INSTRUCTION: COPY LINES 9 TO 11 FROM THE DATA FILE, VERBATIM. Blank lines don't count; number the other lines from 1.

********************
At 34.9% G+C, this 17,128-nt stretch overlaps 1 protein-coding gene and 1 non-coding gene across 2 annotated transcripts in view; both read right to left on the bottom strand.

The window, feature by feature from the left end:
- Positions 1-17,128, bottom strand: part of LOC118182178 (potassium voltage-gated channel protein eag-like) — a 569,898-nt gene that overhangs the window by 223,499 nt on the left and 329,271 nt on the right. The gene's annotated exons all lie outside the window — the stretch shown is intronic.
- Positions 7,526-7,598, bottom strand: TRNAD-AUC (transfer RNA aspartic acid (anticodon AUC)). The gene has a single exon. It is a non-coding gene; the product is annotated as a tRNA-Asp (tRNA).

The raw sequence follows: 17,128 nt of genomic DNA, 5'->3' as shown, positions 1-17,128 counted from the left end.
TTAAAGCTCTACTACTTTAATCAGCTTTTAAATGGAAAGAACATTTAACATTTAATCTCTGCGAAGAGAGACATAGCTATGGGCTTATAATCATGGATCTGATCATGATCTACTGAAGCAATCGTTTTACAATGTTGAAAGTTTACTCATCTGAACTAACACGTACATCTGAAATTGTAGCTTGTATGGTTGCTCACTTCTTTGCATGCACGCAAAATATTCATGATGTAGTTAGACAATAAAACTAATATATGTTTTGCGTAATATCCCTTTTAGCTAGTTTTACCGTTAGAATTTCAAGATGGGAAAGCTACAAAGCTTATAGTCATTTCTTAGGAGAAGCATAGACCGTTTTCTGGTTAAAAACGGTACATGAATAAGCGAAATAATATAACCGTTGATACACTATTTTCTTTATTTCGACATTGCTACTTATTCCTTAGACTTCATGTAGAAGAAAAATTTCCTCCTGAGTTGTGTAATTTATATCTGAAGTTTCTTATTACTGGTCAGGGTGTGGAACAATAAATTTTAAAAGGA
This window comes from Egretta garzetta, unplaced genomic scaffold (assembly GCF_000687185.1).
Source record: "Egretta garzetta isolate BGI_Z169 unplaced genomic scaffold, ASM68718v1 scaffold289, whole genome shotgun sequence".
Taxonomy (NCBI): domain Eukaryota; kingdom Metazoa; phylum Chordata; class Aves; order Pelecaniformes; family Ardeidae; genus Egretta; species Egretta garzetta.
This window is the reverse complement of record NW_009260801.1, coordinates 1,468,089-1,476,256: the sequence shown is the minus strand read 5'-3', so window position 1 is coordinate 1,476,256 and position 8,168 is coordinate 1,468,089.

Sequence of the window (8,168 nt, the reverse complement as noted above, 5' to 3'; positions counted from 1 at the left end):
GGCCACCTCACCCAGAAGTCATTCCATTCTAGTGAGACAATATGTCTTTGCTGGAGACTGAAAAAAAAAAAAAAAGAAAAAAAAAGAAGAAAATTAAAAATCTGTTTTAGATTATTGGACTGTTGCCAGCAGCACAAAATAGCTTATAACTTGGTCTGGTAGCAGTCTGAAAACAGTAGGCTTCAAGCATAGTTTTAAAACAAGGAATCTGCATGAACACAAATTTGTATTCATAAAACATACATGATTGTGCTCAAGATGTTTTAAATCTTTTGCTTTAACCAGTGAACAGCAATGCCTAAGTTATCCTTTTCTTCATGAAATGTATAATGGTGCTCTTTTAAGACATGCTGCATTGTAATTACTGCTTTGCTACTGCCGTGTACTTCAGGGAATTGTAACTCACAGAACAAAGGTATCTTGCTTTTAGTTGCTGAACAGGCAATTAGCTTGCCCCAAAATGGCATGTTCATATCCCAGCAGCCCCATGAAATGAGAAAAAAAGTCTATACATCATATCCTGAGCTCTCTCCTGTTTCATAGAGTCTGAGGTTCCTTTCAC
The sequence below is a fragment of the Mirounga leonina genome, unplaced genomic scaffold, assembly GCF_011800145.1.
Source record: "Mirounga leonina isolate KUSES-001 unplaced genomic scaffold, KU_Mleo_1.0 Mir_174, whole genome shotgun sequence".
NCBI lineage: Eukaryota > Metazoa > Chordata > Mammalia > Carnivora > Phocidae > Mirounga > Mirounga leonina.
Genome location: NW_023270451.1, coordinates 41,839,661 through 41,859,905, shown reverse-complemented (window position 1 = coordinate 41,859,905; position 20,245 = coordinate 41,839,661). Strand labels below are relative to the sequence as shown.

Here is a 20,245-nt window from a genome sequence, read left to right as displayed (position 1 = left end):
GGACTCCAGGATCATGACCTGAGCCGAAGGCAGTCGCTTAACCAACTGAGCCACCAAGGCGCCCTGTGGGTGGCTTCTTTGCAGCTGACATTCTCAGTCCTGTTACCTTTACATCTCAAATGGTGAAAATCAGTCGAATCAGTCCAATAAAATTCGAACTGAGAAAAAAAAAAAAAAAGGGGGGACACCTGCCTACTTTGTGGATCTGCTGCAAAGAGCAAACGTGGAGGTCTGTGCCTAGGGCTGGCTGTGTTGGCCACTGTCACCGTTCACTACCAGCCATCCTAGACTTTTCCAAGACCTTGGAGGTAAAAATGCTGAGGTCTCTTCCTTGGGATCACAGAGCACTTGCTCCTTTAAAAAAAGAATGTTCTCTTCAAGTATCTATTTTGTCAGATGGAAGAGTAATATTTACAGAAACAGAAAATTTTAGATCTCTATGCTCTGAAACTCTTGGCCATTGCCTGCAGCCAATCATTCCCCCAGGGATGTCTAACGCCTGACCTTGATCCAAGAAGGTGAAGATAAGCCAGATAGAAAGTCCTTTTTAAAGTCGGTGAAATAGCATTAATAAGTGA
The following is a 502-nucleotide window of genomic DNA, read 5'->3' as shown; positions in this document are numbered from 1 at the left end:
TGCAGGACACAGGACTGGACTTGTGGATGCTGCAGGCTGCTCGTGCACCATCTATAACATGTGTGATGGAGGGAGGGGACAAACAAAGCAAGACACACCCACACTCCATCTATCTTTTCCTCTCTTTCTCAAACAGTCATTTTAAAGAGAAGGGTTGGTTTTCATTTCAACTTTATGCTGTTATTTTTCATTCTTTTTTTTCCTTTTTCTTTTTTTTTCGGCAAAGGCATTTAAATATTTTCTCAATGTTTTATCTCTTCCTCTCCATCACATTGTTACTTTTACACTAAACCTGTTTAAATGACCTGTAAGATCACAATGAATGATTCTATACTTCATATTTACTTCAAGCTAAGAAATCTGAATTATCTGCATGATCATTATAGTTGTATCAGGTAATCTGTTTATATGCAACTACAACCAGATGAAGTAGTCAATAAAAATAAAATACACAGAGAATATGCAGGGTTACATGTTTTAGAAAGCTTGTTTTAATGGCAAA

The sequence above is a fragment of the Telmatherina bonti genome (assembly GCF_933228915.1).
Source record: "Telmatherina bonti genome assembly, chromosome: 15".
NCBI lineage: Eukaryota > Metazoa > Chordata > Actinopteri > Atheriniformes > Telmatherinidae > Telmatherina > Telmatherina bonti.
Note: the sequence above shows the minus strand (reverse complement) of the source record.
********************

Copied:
Taxonomy (NCBI): domain Eukaryota; kingdom Metazoa; phylum Chordata; class Aves; order Pelecaniformes; family Ardeidae; genus Egretta; species Egretta garzetta.
This window is the reverse complement of record NW_009260801.1, coordinates 1,468,089-1,476,256: the sequence shown is the minus strand read 5'-3', so window position 1 is coordinate 1,476,256 and position 8,168 is coordinate 1,468,089.

Sequence of the window (8,168 nt, the reverse complement as noted above, 5' to 3'; positions counted from 1 at the left end):